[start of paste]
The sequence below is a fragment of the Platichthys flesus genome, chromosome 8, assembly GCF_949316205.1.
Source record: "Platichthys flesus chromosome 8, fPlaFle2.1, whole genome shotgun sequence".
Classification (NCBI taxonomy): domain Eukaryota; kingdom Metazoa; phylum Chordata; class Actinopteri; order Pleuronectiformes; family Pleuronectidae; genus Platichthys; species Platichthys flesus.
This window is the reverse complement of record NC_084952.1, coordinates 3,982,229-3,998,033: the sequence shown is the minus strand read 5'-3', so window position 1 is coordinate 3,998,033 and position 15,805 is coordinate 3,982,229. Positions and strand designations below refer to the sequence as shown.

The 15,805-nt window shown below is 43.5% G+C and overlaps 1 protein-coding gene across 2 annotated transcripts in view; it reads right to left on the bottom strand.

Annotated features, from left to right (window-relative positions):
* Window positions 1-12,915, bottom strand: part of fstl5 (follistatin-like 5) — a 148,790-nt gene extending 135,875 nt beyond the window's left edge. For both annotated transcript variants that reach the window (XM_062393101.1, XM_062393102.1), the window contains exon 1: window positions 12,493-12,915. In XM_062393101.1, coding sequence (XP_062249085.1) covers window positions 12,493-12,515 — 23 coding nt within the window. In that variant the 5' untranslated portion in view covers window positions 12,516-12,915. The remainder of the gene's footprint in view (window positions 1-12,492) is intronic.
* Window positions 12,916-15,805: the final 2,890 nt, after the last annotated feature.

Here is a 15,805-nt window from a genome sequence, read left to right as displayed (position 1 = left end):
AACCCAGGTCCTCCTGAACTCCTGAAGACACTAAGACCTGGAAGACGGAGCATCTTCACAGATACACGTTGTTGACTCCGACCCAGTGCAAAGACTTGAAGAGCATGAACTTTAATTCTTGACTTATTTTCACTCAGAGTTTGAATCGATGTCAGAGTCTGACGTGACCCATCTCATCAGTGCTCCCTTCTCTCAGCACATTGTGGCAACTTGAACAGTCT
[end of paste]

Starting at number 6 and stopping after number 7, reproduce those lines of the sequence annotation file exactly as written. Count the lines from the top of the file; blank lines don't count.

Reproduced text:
Annotated features, from left to right (window-relative positions):
* Window positions 1-12,915, bottom strand: part of fstl5 (follistatin-like 5) — a 148,790-nt gene extending 135,875 nt beyond the window's left edge. For both annotated transcript variants that reach the window (XM_062393101.1, XM_062393102.1), the window contains exon 1: window positions 12,493-12,915. In XM_062393101.1, coding sequence (XP_062249085.1) covers window positions 12,493-12,515 — 23 coding nt within the window. In that variant the 5' untranslated portion in view covers window positions 12,516-12,915. The remainder of the gene's footprint in view (window positions 1-12,492) is intronic.